Samsung U900

The official phone of the Beijing Olympics

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Samsung U900
  • Samsung U900
  • Samsung U900
  • Samsung U900

Pros

  • Adaptive touch window, build quality and design, 7.2 HSDPA, 5-megapixel camera, intuitive OS

Cons

  • No 3.5mm headphone jack, tactile feedback of keypad, mediocre Internet browser

Bottom Line

The U900’s adaptive touch control system makes using this handset a breeze. Although it’s not without its faults, the overall package combines a stylish and well built frame with the latest HSDPA technology, ensuring this is an excellent choice for most consumers.

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Touch screens have become all the rage thanks to the original iPhone and now the iPhone 3G. Although the Samsung U900 isn't a full touch-screen device, it boasts an intuitive and extremely capable adaptive touch window. In addition, the official phone of the 2008 Beijing Olympic Games also features a 5-megapixel camera with LED flash and 7.2Mbps HSDPA technology.

The U900 is the first Samsung phone to feature what the company calls "adaptive touch" technology. Replacing the regular navigational pad found on most phones is a touchpad display window. The buttons on the touchpad change depending on which handset functions are being used. For example, when using the camera, icons such as flash and self-timer appear; navigating to the music player will make playback controls, like stop and pause, display. During general usage, the adaptive touchpad will act as a regular five-way navigational pad, with direction icons and a centre key.

In a way, this is similar to LG's KF600. The difference is that the speed and responsiveness of the U900 is exceptional, resulting in a pleasant user experience on the whole. Many other handsets with touch-sensitive controls complicate the user experience, but the opposite is true of the U900. Haptic feedback is also present — users have the option of adjusting both vibration strength and the sensitivity of the touchpad.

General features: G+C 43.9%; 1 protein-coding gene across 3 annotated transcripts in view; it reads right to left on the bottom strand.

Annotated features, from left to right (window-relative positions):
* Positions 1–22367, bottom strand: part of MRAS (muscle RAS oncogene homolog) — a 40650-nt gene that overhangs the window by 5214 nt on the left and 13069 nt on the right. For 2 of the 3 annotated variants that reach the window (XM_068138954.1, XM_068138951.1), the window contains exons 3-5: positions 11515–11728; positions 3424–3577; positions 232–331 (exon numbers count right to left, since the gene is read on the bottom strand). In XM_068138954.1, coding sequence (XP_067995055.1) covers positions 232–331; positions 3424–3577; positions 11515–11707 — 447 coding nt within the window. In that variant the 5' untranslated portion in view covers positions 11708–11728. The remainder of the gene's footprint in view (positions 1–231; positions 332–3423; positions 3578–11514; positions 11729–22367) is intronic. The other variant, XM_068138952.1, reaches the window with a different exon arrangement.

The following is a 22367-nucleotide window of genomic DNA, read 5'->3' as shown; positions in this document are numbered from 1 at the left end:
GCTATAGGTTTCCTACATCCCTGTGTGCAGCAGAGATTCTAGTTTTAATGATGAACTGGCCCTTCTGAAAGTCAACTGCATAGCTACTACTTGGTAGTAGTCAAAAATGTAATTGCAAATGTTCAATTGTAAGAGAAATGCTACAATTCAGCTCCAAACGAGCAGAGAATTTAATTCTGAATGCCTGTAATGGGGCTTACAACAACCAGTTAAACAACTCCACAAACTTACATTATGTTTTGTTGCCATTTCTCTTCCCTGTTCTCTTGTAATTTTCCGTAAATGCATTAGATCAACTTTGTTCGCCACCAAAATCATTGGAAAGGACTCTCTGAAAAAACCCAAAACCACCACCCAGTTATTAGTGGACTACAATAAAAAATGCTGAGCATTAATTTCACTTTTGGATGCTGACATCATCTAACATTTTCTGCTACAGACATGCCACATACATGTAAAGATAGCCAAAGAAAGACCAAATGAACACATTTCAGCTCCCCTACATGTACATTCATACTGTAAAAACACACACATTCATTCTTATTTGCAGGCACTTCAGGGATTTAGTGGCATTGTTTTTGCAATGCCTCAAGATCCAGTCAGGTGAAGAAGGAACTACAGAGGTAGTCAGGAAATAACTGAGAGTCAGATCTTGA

Overall the U900 is a stylish handset. We were very impressed with both the look and feel. The phone's build feels strong and sturdy and the spring-operated slider has a smooth action. The gloss, brushed metal finish on the front and rear is certainly attractive, although we aren't a fan of the raised, rubberised rear below the battery cover.

The keypad is a mixed bag: although it suits the design of the handset on a whole, the keys are quite flat and aren't well separated. Most users will adjust after a certain period of use, but tactile feedback when messaging isn't as strong as on many competing phones.

Some of Samsung's latest handsets run the Symbian OS, but the U900 runs the proprietary Samsung operating system. This has its advantages and disadvantages. On one hand, the ability to design user-created skins from within the handset as well as the user-friendly design and implementation is a positive, but Symbian offers a wider range of third-party applications. Regardless, the user experience on a whole is excellent.

We tested a Telstra Next G version of the U900 which offers access to a range of BigPond services including Yellow Pages, Mobile FOXTEL, WhereIs Mobile and the Trading Post. Being a 7.2Mbps HSDPA-capable device, we had no issue accessing any of these features, although mobile Internet browsing is frustrating as many pages aren't optimised for viewing on such a small display.

The U900 is a fair multimedia handset, but a huge disappointment is the lack of a 3.5mm headphone jack and the absence of an adapter in the sales package. The included headphones are proprietary and their sound quality is average; however, A2DP Bluetooth means you can stream your music wirelessly to a compatible set of headphones or speakers.

The 5-megapixel camera is noteworthy. It offers a bright LED flash that makes night-time photography useful, while autofocus, an image stabiliser and face detection technology adds to the overall package. Other features include SMS, MMS and e-mail messaging with T9 predictive text input, an FM radio and a range of PIM features such as a voice recorder, calendar, alarms, an RSS reader and stopwatch.

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